Whisky glass ruling illustrates the high threshold of ‘irreparable harm’ that is needed for IP rights holders to be awarded an interim injunction pending trial
Glassmaker Glencairn Crystal has failed to obtain an interim injunction from the High Court against rival glassware manufacturer Dartington Crystal. The injunction requested was to prevent the sale by Dartington, of a whisky glass that Glencairn claim infringes its UK registered design 2093670 for a ‘drinking glass’ pending a full trial. The decision means that Dartington will not be prevented from making sales of its allegedly infringing product pending the final court decision, which is expected to be at least 12 months away from this interim hearing.
Judge Hacon’s decision is a reminder for right holders of the difficulties they are likely to experience when looking to the courts for interim relief. Outside of industries such as pharmaceuticals, where prices can fall by 80% or more on a second entrant to the market, it is very hard for rights holders to succeed in an ‘irreparable harm’ argument. The courts have a long line of authority to support a finding that losses caused from infringement of intellectual property rights, are the sort of financial loss that can be compensated adequately by a damages award following trial.
Glencairn make a range of glassware including whisky glasses, wine glasses and decanters. Dartington is a rival glassware manufacturer that makes whisky and wine glasses, as well as other glass homewares. In February of this year, Dartington started revocation proceedings against Glencairn's UK registered design, and requested a declaration of non-infringement from the IPEC. On the same day it started revocation proceedings in the European Union Intellectual Property Office against a Glencairn registered trade mark (EUTM 008690083). The Glencairn Glass is a three-dimensional shape mark registered in class 21 for Glassware, and consists of glasses andwhisky glasses. The present High Court proceedings were started by Glencairn in the High Court two days later, with the application for an interim injunction to prevent Dartington from selling its allegedly infringing glass following shortly after.
Injunction hearing – American Cyanamid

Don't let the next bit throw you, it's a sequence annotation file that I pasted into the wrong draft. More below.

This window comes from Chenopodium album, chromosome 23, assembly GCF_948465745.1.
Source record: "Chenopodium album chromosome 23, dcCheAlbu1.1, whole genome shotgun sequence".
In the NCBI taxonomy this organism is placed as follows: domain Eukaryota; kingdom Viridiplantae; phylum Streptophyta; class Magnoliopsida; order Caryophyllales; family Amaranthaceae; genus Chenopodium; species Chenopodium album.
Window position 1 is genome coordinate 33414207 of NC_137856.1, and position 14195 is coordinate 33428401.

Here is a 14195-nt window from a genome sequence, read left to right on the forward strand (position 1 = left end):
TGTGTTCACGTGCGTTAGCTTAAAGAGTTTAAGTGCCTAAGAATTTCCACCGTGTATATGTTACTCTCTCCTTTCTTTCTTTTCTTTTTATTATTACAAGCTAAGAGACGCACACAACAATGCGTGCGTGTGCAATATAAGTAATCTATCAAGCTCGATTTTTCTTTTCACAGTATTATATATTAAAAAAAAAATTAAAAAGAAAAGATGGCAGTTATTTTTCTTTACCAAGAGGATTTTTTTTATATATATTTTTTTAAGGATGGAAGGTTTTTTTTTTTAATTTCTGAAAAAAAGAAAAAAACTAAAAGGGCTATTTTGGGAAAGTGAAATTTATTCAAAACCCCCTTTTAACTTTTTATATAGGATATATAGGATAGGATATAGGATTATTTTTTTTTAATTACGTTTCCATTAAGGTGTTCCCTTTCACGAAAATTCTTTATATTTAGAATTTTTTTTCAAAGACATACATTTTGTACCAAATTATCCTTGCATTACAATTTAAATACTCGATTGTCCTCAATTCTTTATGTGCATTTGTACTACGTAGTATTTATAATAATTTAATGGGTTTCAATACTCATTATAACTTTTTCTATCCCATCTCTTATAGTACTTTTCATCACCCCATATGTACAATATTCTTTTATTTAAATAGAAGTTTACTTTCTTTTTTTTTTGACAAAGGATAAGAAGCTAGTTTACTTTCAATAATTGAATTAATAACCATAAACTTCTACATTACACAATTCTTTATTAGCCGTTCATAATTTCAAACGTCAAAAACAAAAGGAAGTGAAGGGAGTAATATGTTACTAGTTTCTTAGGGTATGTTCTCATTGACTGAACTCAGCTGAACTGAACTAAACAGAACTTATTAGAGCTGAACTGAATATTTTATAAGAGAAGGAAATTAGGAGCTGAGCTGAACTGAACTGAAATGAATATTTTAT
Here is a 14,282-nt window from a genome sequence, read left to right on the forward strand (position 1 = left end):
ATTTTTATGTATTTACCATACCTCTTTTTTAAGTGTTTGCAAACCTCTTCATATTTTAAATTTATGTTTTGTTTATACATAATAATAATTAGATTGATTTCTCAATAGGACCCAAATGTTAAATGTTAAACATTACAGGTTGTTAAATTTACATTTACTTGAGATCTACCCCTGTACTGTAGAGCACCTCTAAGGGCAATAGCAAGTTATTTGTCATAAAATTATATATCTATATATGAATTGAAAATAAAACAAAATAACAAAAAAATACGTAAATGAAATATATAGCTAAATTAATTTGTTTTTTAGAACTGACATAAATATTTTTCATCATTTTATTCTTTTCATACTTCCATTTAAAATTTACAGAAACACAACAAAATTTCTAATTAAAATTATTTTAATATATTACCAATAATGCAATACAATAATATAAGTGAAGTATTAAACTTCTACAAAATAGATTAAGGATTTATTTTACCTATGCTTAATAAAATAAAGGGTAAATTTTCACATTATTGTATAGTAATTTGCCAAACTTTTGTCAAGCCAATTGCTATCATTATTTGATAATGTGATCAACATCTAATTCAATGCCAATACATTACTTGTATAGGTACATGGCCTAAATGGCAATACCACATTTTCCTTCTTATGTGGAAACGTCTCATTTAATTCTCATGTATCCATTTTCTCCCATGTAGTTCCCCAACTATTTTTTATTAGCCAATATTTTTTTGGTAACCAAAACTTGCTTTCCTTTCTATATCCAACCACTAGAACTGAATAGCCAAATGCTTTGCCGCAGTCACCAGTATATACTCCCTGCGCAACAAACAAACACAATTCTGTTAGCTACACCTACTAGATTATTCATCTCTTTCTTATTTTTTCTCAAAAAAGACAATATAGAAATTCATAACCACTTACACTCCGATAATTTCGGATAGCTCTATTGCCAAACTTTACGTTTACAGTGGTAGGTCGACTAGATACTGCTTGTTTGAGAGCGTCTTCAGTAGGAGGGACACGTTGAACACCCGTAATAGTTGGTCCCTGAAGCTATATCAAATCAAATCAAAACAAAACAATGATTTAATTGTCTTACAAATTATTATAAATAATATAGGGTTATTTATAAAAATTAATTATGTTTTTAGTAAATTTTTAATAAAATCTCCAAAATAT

It was the second stage of what is known as the ‘American Cyanamid’ analysis on which the judge was able to make his decision: the question of whether there was a risk of irreparable harm to Glencairn if no injunction were granted. The judge was not convinced that lost sales would necessarily lead to irreparable harm, nor did he find that there would be any particular difficulty in assessing the alleged loss of profit to Glencairn. This is because Glencairn accepted that one sale of an ‘infringing’ glass by Dartington should be taken as the loss of the sale of one glass by Glencairn.
Further arguments that Dartington would get a ‘foot in the door’ by launching this product, and gaini access to customers for its broader range of products were also rejected. The judge accepted that Dartington may increase its sales of that sort of glass at the expense of Glencairn, but he was not convinced that Dartington would gain access to customers to which it would not already have access.
The judge nevertheless went on to consider the rest of the American Cyanamid test and whether Dartington could be adequately compensated if, hypothetically, an injunction were to have been granted against it but it were later to succeed at trial. The judge was convinced to some extent by arguments from Dartington that there may be damage to (a) its commercial relationships and (b) its reputation if an injunction were granted and it were forced to cancel orders made by its customers.